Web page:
• Debra K.
    on Aug 23, 2012

    Do they have to be a male and female trees in order to pollinate and produce???? I'm thinking yes.....I could be wrong....

  • Clay B
    on Aug 23, 2012

    Listen to Debbie K, be sure you got both male and female, or you will not ever get fruit.

  • Walter Reeves
    on Aug 23, 2012

    There is no such thing as male and female apple trees. Each tree has perfect flowers, with male and female parts. The problem is that many apple varieties are "self incompatible" and so must have a different variety nearby to provide proper pollen. Honeycrisp and Haralred are mid-season bloomers and will pollinate each other.

  • Sandy D
    on Aug 23, 2012

    Thank you all so much for the tips! Greatly appreciated! :o) I'll let you know how it goes...we will be planting tomorrow.

  • Dream Scapes, GA
    on Aug 23, 2012

    Wait before you dig locate any electrical lines, or water lines underground, and make sure you don't plant to close to the house, or property lines. It always bothers me when I see people planting to close to their house with shrubs and trees. In just a few short years they have to be taken out. Don't forget that fruit trees are a lot of work too. If you don't mind that then you are in for a wonderful treat.

  • Sweet Pea Studio
    on Aug 23, 2012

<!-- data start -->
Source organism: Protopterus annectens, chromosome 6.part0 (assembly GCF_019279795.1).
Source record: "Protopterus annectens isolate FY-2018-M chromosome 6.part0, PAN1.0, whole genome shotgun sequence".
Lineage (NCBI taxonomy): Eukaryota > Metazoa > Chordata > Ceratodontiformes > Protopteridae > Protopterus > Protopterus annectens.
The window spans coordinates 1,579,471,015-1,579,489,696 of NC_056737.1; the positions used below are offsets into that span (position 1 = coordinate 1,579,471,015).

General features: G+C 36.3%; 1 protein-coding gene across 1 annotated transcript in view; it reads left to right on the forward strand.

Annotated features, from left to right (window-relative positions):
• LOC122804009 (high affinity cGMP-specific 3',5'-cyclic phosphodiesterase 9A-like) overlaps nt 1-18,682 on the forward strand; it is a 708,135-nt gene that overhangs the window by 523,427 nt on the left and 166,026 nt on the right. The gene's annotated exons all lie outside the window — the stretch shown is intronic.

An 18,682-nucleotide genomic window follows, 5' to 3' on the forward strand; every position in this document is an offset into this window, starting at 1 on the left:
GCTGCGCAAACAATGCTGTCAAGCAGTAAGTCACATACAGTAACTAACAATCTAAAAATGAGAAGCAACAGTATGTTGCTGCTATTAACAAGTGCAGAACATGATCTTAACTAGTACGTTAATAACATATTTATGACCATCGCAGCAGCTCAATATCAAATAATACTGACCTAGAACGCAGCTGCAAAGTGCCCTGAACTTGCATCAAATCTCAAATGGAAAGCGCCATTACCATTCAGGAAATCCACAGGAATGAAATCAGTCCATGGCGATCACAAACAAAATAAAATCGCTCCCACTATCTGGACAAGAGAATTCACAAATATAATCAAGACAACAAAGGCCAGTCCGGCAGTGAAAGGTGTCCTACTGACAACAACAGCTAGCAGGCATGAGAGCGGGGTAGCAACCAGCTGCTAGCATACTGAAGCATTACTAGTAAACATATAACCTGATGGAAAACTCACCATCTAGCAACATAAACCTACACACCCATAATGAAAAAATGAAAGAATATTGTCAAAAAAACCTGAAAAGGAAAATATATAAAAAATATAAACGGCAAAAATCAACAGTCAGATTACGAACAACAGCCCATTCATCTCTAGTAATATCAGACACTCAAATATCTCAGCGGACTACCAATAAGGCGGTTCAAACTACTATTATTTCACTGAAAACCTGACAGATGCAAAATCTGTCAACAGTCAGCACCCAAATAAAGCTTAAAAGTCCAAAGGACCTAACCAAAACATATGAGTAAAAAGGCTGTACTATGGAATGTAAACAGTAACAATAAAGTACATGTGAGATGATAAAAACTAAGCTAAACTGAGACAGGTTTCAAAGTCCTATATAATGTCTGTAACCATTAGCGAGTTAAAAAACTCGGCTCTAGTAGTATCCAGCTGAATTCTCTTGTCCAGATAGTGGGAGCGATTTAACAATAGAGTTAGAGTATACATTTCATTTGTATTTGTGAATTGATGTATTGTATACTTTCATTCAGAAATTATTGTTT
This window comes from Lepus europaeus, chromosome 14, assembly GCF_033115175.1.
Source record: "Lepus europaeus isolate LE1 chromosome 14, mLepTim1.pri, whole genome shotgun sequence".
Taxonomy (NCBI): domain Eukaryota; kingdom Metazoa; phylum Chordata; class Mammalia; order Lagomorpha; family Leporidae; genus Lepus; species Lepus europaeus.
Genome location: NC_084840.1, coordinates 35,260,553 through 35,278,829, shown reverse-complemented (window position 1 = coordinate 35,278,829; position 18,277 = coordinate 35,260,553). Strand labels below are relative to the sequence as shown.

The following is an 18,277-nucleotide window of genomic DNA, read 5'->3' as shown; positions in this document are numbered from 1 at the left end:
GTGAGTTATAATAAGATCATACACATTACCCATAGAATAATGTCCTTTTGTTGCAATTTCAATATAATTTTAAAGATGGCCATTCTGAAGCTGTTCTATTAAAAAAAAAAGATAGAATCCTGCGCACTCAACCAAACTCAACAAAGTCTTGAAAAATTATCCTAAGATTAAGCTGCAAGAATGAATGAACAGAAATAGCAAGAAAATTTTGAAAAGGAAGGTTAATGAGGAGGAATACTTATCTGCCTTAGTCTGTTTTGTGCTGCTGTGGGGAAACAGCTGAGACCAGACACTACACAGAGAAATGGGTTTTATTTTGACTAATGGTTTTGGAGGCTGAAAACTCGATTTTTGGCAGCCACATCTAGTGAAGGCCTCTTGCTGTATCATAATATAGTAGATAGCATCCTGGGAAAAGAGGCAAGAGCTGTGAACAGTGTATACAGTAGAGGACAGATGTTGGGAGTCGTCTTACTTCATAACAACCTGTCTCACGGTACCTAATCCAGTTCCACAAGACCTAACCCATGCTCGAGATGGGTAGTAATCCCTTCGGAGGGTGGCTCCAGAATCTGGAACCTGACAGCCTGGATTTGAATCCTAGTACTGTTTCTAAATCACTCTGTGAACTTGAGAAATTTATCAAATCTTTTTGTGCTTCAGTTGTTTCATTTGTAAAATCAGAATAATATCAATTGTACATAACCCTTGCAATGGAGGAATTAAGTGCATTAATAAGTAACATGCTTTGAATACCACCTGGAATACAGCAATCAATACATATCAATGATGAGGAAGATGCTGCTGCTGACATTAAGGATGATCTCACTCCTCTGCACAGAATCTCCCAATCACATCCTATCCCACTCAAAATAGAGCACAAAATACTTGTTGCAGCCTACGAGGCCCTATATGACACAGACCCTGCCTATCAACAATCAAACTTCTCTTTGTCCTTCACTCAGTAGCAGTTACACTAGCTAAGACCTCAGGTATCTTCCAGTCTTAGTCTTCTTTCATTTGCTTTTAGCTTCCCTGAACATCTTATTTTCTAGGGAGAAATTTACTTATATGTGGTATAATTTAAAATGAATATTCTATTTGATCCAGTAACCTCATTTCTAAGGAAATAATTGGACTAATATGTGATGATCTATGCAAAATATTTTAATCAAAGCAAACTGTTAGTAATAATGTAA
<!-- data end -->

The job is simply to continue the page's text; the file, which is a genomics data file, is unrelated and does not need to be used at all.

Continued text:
Thanks Douglas and Four Seasons for adding what I forgot to include in my advice. I hope Sandy D hadn't planted her trees before she read your posts, I want her project to be successful. It's always best to also ask professionals for advice when it comes to landscaping.

  • Jeanne kruger
    on Aug 24, 2012

    Most other comments mention how deep to plant, also watch not to plant too close to one another and not too close to a building etc. of course do your nursery research on anything you plant and call diggers hot line before digging :)

  • Virginia Peary
    on Aug 24, 2012

    Good luck. You might want to check with some one about how close they are planted to the building.... They look kinda close to a house? Roots do spread, & moving them young would be a good thing.

  • Sandy D
    on Aug 24, 2012

    Yes, we've already had the power company, etc...come out. Where they were sitting is not where they are being planted. That's where the landscaping company dropped them off. :) Would you guys say 10-15 feet apart?

  • Ellen H
    on Aug 24, 2012

    Douglas suggested 25 ft apart (in earlier post).

  • Sandy D
    on Aug 24, 2012

    Oops, I saw that. Thanks! :)

  • Sandy D
    on Aug 24, 2012

    Would that be the same distance (25 ft) for a semi-dwarf variety?

  • Ellen H
    on Aug 24, 2012

    Hopefully Douglas will chime in to answer that one. Is there a plant tag including mature size or spacing recommendations?

  • Douglas Hunt
    on Aug 24, 2012

    Even a semi-dwarf Honeycrisp is 15-20 feet high and wide at maturity. I'd stick with 25-foot spacing.

  • Sandy D
    on Aug 24, 2012

    Ok great, thanks! :)

  • Cathy T
    on Aug 24, 2012

    Here's one source of info: http://www.gardensalive.com/article.asp?ai=805. I suggest you buy a book on growing apples, or at least do a search online. Your county extension agent is always a good source of info for your area. Once you've planted the trees, it will be hard to go back and correct a mistake.

  • Sandy D
    on Aug 28, 2012

    Thanks everyone!